Many sustainable development advocates gave up on trade agreements long ago. They regard the current wave of incipient multilateral trade agreements as an unwelcome extension of an economic system that benefits the rich and that has signally failed to deliver balanced—much less sustainable—development. Instead, it has tended to exacerbate social exclusion while undermining the environmental foundation on which the society depends. Others continue to believe that there is considerable common ground to be found if only the will to explore it could be located.

Many sustainable development organizations relish the prospect that public rejection of the Trans-Pacific Partnership (TPP) or the Transatlantic Trade and Investment Partnership (TTIP) might force countries back to their drawing boards with the instruction better to address the social and environmental consequences of their implementation. Others see these and similar agreements as irreparable and would be happy to see them simply sink beneath the waves. Few suspected, however, the scale and force with which the very fundamentals of open, rules-based trade would be called into question

Recent political developments like the Brexit vote, the election of Donald Trump and, more generally, the political capital that populist parties derive from slamming trade have taken the wind out of the sails of trade negotiations. More serious, there is talk of dismantling existing agreements and introducing protectionist measures that are entirely incompatible with WTO rules. So not only is trade liberalization no longer moving forward, there is a real chance that it might slip back, perhaps even dramatically.

Some will say that the trade community is getting what it deserves. It studiously ignored those who insisted that the real-life consequences of trade liberalization had to be taken seriously, failing which a strong backlash might occur. That backlash against trade liberalization has now arrived with a vengeance. And yet it is a Pyrrhic victory. Only the most radical anti-trade advocates have reason to celebrate. A more sober assessment of the risks and benefits of dismantling the international trade policy architecture would quickly conclude that there are no real winners, and that the potential harm to both trade and sustainable development are considerable.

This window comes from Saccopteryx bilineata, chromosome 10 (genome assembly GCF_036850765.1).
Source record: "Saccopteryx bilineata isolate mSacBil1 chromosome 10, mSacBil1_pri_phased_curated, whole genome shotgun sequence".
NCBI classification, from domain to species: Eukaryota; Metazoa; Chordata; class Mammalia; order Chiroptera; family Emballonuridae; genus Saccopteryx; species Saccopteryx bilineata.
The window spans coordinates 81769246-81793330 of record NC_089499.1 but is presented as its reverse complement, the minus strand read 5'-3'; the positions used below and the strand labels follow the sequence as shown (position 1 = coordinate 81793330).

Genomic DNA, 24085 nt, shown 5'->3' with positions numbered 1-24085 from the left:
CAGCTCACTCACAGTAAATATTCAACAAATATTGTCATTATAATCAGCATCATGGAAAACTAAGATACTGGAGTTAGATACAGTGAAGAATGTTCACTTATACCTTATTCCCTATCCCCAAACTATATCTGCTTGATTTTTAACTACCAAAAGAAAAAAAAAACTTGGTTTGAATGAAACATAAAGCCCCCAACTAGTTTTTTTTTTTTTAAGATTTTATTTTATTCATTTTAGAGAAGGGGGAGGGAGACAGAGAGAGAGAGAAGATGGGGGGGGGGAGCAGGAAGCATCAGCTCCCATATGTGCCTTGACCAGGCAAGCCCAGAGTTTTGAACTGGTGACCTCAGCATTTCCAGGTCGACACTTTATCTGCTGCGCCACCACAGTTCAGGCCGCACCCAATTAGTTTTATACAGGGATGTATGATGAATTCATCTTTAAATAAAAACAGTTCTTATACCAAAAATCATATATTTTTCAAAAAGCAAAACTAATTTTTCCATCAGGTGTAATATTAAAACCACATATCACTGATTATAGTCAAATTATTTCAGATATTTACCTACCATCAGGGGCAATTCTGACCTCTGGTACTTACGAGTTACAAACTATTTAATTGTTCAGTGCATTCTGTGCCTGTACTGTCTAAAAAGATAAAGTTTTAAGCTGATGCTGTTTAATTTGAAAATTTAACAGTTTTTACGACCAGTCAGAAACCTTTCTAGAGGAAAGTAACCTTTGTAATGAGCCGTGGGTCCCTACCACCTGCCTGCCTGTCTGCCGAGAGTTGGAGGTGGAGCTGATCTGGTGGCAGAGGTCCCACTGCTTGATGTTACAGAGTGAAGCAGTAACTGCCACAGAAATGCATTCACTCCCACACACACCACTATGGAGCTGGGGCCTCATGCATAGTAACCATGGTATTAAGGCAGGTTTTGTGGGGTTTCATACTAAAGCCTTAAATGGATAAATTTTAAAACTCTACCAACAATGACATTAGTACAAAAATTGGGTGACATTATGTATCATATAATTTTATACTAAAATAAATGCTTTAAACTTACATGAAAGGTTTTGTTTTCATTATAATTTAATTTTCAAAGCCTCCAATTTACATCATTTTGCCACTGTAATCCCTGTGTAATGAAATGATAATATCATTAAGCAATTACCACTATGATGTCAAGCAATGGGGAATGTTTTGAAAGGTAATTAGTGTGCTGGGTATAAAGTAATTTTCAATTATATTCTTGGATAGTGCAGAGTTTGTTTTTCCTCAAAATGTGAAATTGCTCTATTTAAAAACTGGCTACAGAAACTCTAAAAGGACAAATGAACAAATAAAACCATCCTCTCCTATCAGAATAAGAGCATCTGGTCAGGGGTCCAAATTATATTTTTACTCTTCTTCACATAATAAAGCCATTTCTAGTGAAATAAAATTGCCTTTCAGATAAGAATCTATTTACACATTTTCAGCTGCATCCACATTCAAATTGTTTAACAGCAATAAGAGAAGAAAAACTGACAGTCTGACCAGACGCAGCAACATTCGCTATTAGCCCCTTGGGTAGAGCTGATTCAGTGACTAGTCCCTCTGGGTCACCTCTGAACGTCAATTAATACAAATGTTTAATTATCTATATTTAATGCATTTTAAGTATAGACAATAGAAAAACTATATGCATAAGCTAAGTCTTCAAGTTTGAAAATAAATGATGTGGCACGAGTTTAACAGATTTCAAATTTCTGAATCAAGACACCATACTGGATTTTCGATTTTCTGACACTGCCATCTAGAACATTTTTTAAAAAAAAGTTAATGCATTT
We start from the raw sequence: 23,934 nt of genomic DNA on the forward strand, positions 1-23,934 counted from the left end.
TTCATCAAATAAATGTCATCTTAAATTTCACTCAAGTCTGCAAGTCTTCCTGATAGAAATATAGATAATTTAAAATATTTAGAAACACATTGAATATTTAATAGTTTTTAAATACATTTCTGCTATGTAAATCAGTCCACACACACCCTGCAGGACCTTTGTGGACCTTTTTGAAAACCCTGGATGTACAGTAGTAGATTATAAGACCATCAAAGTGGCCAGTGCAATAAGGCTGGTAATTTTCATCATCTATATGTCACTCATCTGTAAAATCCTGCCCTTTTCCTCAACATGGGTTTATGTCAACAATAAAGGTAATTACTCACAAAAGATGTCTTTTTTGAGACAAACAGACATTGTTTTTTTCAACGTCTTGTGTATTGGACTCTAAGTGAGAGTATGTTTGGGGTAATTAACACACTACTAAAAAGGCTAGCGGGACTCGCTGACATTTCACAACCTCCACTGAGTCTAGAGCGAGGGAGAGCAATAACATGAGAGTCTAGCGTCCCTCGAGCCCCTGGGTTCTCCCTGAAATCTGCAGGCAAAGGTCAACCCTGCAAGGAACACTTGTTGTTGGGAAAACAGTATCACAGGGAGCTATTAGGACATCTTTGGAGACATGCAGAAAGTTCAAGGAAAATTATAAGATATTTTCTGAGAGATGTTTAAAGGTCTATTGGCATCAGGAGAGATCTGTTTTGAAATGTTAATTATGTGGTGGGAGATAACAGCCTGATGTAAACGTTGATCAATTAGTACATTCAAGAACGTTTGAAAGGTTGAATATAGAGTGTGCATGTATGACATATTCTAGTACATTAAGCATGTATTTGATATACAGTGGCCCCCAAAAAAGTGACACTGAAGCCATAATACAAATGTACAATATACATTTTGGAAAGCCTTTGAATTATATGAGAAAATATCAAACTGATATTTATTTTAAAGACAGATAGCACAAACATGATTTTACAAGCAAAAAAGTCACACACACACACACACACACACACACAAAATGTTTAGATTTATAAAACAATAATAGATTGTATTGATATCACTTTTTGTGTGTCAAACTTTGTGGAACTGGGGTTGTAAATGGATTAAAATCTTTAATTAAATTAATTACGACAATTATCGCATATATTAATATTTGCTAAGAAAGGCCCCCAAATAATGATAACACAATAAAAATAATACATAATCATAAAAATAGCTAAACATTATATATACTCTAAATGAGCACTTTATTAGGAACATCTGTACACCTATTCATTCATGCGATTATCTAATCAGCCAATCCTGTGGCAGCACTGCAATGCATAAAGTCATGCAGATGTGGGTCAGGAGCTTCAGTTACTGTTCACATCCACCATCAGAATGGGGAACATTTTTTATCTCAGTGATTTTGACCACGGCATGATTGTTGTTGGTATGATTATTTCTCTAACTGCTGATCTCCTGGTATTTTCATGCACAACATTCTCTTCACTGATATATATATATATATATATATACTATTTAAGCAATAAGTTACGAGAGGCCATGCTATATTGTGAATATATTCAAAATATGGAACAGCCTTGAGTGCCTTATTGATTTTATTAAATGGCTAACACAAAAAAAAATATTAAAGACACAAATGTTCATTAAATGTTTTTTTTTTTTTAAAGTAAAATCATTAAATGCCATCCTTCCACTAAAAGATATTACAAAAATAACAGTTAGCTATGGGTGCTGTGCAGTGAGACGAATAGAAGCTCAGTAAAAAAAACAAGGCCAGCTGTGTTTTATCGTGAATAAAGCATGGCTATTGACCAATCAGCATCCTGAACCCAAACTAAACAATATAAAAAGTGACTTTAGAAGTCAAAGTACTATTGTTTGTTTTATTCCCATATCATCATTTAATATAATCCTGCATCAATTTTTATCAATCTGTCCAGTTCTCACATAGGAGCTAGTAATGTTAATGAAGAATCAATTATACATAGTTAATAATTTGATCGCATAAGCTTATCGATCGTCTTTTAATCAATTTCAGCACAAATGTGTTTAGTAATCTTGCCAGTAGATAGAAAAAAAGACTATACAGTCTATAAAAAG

Maybe the glowering storm cloud has a silver lining? The present situation might provide an opening for genuine cooperation and innovation between the trade and sustainable development communities. Clearly trade policy will now need to rebuild public trust, and that will involve demonstrating how the benefits of open trade can be achieved without paying an unacceptable price in social and environmental terms. And the sustainable development community will need to defend open trade if it genuinely does advance social inclusion and environmental responsibility. The search for this middle ground will require a great deal of creativity and innovative thinking. It will require rallying both communities around a new narrative and binding them together in a common culture, not least to address the SDGs that specifically link trade to broader public policy targets like employment and health.

This opportunity would not have been possible without the slap in the face that the multilateral trade policy community has received. But given the dangers represented by nascent protectionism, the trade and sustainable development communities should join forces to move forward toward a form of trade policy and practice that genuinely advances sustainable development now, and not in some ill-defined and distant future.